Coaching and Psychoherapy clients are billed and pay for each session in advance.
While I do not bill your insurance company directly, for psychotherapy clients who reside in Texas, I can help you submit claims and get reimbursed for your psychotherapy sessions provided that you are covered for out-of-network behavioral health care.
Coaching sessions are not covered by insurance. Insurance companies require mental health services to be associated with a mental health diagnosis to be covered. Coaching does not provide mental health treatment or diagnosis.
Therapists are healthcare providers, while coaches are not. While every state requires therapists to be licensed, no state regulates or licenses coaches.
A coach is not a healthcare professional and cannot do work that infringes on a therapist’s legal scope of practice. Under the law, coaches cannot do any of the following:
While coaching can work with issues such as identifying and reaching goals, boundary setting, dealing with and managing stress, and depressive and self-defeating thoughts, cognitive dissonance, navigating divorce and breakups, and changing the behaviors that aren’t working well for you and keeping you stuck, coaching cannot deal with issues such as PTSD, depression, and anxiety. For issues such as these, you must see a Physician or Licensed Mental Health Professional in the state you reside in. Although you as a client may have a diagnosis, such as PTSD or Anxiety, coaching is not intended as a treatment or cure for these conditions.
Some practices have a 48-hour policy. Some even have a 72-hour policy. Mine is 24-hours because I reserve for you a full hour or thirty minutes of time for the session and notes. If a client cancels with less than a full 24-hour notice it is unlikely that I will be able to fill that time slot, and I lose an entire hour from my work schedule.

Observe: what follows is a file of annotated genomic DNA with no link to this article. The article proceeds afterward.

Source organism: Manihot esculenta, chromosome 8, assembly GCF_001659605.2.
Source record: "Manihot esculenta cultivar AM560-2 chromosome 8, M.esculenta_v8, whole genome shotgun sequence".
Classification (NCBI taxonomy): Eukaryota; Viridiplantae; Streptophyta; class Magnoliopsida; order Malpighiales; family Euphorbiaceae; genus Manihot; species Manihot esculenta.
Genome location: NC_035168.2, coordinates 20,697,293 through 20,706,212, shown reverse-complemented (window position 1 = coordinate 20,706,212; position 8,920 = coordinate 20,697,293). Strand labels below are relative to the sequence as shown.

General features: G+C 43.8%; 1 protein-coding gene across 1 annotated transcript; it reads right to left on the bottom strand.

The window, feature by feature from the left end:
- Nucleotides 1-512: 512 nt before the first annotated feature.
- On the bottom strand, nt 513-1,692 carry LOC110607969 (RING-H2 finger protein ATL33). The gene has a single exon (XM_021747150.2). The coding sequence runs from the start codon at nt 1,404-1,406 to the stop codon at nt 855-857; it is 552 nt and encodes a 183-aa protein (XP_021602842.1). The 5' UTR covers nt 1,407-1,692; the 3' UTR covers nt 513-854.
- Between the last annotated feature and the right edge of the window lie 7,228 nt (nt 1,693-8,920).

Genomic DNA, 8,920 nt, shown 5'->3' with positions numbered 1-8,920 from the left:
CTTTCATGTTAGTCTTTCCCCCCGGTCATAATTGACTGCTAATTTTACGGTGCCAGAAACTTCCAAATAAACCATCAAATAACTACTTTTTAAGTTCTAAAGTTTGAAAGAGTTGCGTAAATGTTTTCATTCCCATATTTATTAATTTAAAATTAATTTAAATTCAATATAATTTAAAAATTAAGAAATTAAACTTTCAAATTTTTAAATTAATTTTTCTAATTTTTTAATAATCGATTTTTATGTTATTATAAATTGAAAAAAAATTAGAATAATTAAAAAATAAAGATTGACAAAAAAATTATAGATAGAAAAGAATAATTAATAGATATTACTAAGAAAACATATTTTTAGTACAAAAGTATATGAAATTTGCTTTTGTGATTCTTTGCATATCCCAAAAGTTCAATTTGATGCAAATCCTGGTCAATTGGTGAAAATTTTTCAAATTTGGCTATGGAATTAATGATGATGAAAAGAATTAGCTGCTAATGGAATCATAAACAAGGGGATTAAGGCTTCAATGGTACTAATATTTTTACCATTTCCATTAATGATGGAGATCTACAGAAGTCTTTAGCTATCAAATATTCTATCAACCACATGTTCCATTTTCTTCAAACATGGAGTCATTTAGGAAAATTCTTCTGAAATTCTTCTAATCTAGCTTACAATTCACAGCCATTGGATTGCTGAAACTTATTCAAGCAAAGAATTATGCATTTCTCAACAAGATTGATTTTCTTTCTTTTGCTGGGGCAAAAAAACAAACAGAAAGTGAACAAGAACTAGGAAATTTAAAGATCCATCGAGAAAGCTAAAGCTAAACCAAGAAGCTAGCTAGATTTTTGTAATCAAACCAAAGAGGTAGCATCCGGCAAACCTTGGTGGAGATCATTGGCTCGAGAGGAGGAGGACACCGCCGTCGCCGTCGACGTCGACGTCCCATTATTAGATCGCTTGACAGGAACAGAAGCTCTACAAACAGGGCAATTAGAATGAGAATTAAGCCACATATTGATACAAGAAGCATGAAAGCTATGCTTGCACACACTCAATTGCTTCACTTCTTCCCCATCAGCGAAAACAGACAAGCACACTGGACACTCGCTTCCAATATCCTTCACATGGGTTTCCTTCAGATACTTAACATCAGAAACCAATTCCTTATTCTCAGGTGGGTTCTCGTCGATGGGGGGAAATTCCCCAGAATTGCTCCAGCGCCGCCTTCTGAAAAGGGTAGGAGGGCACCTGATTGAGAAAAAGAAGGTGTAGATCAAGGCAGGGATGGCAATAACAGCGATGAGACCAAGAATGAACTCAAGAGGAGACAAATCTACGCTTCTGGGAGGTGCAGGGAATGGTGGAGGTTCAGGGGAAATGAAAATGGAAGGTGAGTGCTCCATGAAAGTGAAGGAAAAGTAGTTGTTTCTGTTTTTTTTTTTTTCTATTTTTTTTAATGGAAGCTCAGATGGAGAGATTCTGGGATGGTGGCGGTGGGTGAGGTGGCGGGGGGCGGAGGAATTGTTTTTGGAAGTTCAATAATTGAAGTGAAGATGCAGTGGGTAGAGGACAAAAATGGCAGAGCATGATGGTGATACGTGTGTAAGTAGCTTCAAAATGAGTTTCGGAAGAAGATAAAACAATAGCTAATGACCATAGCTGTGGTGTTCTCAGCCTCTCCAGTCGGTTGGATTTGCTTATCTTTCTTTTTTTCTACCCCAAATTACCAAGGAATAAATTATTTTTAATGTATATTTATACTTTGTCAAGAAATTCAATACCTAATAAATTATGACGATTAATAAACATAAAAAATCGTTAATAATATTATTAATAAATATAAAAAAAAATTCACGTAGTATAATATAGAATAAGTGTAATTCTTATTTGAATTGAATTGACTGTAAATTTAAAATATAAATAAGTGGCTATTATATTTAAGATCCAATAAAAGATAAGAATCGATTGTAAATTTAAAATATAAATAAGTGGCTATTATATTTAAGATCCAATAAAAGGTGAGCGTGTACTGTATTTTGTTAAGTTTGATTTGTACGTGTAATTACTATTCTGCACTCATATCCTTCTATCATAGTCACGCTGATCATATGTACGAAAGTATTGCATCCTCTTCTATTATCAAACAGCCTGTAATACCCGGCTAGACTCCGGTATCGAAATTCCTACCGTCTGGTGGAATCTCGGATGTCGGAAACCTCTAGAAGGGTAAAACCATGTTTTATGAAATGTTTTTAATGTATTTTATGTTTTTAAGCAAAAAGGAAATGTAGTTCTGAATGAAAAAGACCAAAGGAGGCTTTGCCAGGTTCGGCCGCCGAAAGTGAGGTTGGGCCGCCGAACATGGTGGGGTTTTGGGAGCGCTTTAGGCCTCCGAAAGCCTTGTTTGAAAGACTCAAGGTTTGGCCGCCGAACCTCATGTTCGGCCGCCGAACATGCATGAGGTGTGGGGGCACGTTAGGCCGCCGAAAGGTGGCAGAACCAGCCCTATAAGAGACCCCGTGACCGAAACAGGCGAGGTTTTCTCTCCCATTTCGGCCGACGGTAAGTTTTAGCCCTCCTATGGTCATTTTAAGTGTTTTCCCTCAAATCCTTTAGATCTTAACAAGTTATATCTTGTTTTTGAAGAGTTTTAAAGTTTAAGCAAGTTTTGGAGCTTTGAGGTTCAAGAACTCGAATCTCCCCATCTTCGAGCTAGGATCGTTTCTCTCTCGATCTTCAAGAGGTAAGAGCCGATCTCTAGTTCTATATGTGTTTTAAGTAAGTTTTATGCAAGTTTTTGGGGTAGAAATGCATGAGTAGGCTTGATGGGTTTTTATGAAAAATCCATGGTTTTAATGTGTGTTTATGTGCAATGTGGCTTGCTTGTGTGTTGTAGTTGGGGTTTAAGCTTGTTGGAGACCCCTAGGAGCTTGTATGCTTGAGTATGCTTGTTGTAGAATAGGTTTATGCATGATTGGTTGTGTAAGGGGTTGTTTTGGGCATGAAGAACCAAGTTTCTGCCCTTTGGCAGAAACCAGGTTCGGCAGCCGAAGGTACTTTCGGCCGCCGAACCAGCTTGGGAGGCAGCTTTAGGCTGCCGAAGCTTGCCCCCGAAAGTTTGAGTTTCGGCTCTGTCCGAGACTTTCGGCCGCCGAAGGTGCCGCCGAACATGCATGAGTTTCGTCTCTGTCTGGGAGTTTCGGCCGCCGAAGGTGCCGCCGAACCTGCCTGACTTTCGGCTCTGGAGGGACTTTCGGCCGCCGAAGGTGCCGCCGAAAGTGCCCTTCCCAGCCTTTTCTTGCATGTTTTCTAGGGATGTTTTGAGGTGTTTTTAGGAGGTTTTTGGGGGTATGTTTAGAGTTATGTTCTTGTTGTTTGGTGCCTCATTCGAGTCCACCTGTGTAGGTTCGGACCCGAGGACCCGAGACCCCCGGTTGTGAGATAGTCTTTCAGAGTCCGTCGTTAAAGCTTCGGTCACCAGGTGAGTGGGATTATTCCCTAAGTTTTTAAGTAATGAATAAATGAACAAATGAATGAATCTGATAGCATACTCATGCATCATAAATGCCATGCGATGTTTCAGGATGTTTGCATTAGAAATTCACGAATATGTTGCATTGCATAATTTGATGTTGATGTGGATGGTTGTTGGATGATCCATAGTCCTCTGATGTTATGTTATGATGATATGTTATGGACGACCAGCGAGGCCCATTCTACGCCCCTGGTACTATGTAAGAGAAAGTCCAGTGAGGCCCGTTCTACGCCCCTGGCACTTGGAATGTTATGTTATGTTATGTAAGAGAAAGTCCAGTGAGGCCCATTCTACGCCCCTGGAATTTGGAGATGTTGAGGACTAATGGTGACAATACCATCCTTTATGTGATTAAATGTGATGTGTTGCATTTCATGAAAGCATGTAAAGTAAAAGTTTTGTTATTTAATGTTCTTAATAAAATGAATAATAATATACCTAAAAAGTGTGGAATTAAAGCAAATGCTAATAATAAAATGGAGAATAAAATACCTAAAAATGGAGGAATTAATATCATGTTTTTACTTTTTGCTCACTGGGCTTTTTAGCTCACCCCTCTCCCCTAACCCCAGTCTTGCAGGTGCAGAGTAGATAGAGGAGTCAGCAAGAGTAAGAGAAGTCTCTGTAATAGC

It is likely, if you are in counseling/coaching long enough, at some point you might forget about an appointment, or something will come up in your schedule that will result in you missing an appointment. Maybe you’ll need to work late. Maybe you’ll get a sudden onset of the flu. Maybe your kids will have doctor appointments, or your car will break down, or something unavoidable will come up.
I completely understand when cleints miss an appointment. I know that’s life. In return, my clients understand that scheduling an appointment with me is like buying tickets to an event. If you miss the event, it doesn’t matter why you missed it, or even if it was your first time, you can’t turn in your tickets for a refund
For 50-minute sessions, a fee of $150 will be charged and for 30-minute sessions, a fee of $80 will be charged when you miss or cancel an appointment without giving 24-hours advanced notice. This means that if an appointment is scheduled for 3:00 pm on a Tuesday, notice must be given by 3:00 pm on Monday at the absolute latest.
You can cancel your appointment by emailing me at email@example.com. If you are more than 15 minutes late to your appointment time, it will be treated like a late cancellation.
The only time I will waive this fee is in the event of serious or contagious illness or other unavoidable circumstance. If you are unsure, please contact me for further guidance.
I only offer virtual Coaching/Psychotherapy appointments via Zoom.
Most of the parameters of a traditional psychotherapy meeting remain the same. I will ask you to fill out an additional telemedicine consent form.